Many of the banks are trying to get ahead of this curve by brokering deals to position themselves as the financial institutions funding these efforts. But like the British crown who funded the American colonies, there’s a tendency for the old economic system to eventually be eclipsed by the newer one. And then what?

Whether you are in banking or are simply a retail-based business looking for new ways to entice customers, it may be time to re-imagine what financial transactions look like. Now we must consider:

  • How can I make every transaction an instant social connection?

  • How can I turn transactions into communal events among customers?

  • How can I create enhanced value exchanges for customers at POS?

  • How can I even turn my B2B transactions into social relevant events?

It’s not entirely ludicrous to think that, one day, monetary markets may be based on the much more complex valuation of socially based, electronic currencies, rather than just the dollar, euro or yen. And without communities of our own to build this type of connected value, we run the risk of being left behind.

Bob Knorpp is the host of The BeanCast Marketing Podcast at and is president of The Cool Beans Group, a marketing strategy consultancy based in New York City. He likes laughing even more than breathing. You can follow the madness on Twitter at

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  • by Paul Barsch Fri Oct 7, 2011 via blog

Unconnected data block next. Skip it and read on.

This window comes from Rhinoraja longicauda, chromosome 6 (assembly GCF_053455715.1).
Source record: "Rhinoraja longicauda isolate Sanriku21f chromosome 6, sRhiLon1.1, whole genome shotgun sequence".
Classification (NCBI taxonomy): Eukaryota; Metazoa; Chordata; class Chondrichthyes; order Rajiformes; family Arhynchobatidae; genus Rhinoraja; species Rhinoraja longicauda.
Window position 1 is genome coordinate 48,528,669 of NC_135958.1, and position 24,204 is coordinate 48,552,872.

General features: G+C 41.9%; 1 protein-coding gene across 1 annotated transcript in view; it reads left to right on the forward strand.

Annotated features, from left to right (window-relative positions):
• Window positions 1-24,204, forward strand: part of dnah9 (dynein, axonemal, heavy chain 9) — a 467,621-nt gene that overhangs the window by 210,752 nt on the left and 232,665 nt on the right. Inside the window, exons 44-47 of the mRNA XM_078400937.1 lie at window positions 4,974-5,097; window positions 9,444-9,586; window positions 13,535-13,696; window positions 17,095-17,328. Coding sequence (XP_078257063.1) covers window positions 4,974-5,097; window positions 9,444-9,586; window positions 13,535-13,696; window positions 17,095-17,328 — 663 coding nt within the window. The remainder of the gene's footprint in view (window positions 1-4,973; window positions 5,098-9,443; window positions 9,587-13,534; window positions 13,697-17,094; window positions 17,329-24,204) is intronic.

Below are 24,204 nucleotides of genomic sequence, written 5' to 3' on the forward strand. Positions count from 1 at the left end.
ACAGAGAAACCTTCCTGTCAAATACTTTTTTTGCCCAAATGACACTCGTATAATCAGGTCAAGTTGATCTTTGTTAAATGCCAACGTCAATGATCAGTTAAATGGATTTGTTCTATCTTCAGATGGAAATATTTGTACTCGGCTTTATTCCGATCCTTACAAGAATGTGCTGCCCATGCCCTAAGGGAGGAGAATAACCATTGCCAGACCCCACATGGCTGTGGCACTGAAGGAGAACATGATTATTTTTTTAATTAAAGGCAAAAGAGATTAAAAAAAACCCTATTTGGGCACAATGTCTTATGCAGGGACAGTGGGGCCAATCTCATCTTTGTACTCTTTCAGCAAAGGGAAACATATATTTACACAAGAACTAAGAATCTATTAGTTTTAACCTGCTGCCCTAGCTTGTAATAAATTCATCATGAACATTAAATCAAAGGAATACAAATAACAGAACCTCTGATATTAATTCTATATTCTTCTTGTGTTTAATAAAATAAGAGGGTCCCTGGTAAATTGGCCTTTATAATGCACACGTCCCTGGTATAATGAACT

Bob, nice article. How is SBUX getting the word out about how customers are/should be using these cards? Specifically, have you seen any ads/articles/communications that these cards should be used in a different way than traditional "load once" and go gift cards?

  • by Chris Baldwin Fri Oct 7, 2011 via blog


    Could not agree with you more about the genius that is the Starbucks card. They have created a new currency that holds more meaning to a Starbucks' customer than dollars and cents. What started as a way to get you to not think about paying $2.50 for a cup of coffee has become far more valuable to them and to their customer interactions. Nice blog post. And I agree, watch for other brands to figure out how to build on what Starbucks has created.


  • by Guy Trudeau Fri Oct 7, 2011 via blog

    'How can I make every transaction an instant social connection?'

  • by Jen from LIME Fri Oct 7, 2011 via blog

    Sweet article! I was not even fully aware of the social currency movement/model. Thank you for the case study.

  • by Michael A Goodman Fri Oct 7, 2011 via blog

    Very interesting and thought-provoking. Thanks, Bob. This is going to be like a tune I can't get out of my head. Very clever idea with lots of implications.

  • by Jim Nichols Fri Oct 7, 2011 via blog

    "Social transaction"? That's over-intellectualizing. The social transaction occurs when you and the barista SPEAK to one another. Everyone I know who has a gold Stbx card has it for one reason: Free refills.

  • by Bob Knorpp Fri Oct 7, 2011 via blog